When the car lost control on loose gravel, fishtailing wildly only to end with an ominous smoking crash in the ditch, I knew immediately on impact that something was wrong. Hanging suspended from the lap seatbelt in the backseat behind the driver, I felt panicked by the searing pain in my lower back.
After the other three girls in the car climbed out, the rescue workers used the jaws of life to cut me out of the car, and I was transported to a local hospital, my worry was confirmed: I had broken two vertebrates in my lower back, requiring surgery and the use of brace for three months.
I knew it had been an accident – and I felt no ill will toward the teenage driver at the wheel, a friend of a friend – but at age 17 and with all the invincibility of youth, I felt as though if I had been the one driving, rather than simply a passenger in the backseat, the accident never would have happened.
As someone who values control in her life, dealing with the fallout of the accident was a lesson in how to adapt when life changes course. The marching band trip I couldn’t take, the cheerleading season I couldn’t participate in, the senior-year activities I’d been looking forward to – all were gone, in the span of a moment or two.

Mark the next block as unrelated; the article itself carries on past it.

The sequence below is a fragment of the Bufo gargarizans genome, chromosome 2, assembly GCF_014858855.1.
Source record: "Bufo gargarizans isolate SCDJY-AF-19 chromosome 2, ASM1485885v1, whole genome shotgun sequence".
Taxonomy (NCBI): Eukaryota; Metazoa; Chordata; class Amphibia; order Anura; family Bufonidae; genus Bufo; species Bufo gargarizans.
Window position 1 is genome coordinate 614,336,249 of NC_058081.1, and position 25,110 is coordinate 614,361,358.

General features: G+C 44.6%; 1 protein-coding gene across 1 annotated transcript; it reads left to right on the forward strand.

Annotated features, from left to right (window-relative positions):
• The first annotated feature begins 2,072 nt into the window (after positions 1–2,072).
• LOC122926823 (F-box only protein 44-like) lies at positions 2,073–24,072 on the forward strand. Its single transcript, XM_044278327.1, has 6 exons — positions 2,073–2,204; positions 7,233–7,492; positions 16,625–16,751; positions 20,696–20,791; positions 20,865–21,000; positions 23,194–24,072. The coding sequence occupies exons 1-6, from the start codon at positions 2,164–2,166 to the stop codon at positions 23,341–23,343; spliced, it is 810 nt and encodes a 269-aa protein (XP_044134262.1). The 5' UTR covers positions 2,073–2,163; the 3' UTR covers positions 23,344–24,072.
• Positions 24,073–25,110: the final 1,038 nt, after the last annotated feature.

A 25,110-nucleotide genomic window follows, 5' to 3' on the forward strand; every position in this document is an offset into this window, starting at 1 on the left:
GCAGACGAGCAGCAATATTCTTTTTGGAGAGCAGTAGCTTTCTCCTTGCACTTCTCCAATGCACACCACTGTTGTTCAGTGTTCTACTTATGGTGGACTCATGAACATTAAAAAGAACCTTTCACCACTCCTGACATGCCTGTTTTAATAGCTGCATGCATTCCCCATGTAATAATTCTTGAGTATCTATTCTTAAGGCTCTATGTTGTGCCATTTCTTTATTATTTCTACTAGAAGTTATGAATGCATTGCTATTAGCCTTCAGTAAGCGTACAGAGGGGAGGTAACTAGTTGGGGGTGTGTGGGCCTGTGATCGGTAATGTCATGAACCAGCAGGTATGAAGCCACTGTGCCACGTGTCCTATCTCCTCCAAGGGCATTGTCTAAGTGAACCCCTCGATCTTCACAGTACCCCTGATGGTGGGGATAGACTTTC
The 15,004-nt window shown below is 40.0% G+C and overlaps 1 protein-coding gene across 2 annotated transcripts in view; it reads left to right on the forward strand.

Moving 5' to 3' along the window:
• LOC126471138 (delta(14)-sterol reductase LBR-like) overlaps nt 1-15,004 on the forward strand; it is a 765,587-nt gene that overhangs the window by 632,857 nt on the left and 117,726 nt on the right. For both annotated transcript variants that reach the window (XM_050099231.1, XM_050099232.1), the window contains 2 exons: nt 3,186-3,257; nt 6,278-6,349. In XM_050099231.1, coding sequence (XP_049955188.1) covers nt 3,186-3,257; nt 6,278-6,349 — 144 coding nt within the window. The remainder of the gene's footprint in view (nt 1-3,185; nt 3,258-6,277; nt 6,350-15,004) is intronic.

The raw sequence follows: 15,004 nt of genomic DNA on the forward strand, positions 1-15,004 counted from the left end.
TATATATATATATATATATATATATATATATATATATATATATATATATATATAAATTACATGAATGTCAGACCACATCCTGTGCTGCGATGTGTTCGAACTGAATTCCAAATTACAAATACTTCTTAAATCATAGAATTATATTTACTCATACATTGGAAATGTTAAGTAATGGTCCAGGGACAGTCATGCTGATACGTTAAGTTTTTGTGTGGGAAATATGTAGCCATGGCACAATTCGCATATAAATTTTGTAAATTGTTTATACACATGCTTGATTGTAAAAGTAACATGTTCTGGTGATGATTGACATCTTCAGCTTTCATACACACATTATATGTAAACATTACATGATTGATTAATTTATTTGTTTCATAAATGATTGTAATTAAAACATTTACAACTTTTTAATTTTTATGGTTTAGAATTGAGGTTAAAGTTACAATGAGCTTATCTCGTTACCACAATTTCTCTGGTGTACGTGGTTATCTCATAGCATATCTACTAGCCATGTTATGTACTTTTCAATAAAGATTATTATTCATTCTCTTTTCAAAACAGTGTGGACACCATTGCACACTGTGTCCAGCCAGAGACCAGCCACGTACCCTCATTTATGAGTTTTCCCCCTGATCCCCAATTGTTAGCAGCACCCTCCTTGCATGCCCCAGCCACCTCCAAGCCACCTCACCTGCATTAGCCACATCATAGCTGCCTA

When circumstances feel out of our control and we wonder why God has “let something happen,” we can forget that the evils of this world come part and parcel with the free will that we cherish as an inalienable right and privilege. I don’t have the answers to all of the world’s problems, nor am not comfortable giving advice that will only sound hollow to someone in the depths of pain.
However, I do know that when we give up our control, we stop feeling the weight of the world. We understand that the burden is not ours to carry, that the problems we’ve taken on and categorized as insurmountable were never meant to be our burdens at all, but God’s. When we hear the crash of metal on a highway or hear a cancer diagnosis or see an empty bank account, we feel so small and inept and out of control. And yet Jesus, our comforter, is waiting for us to reach out for him.
And that accident that felt so life-changing? Well, it was – but in many positive ways, as well. The fact that I got stared at by strangers in public because of my back brace resulted in a newfound appreciation and empathy for people with disabilities who get stared at every day, not just for three months. A portion of the insurance fund settlement paid for my college semester abroad, one of the highlights of my life. And I got to spend quality time with friends during what was, quite possibly, the most peaceful summer of my life.
I am not in control. But I know the One who is. He’s my friend, my comforter, someone who only and always has my very best interests in mind.
“Live carefree before God; he is most careful with you.” 1 Peter 5:7 (MSG)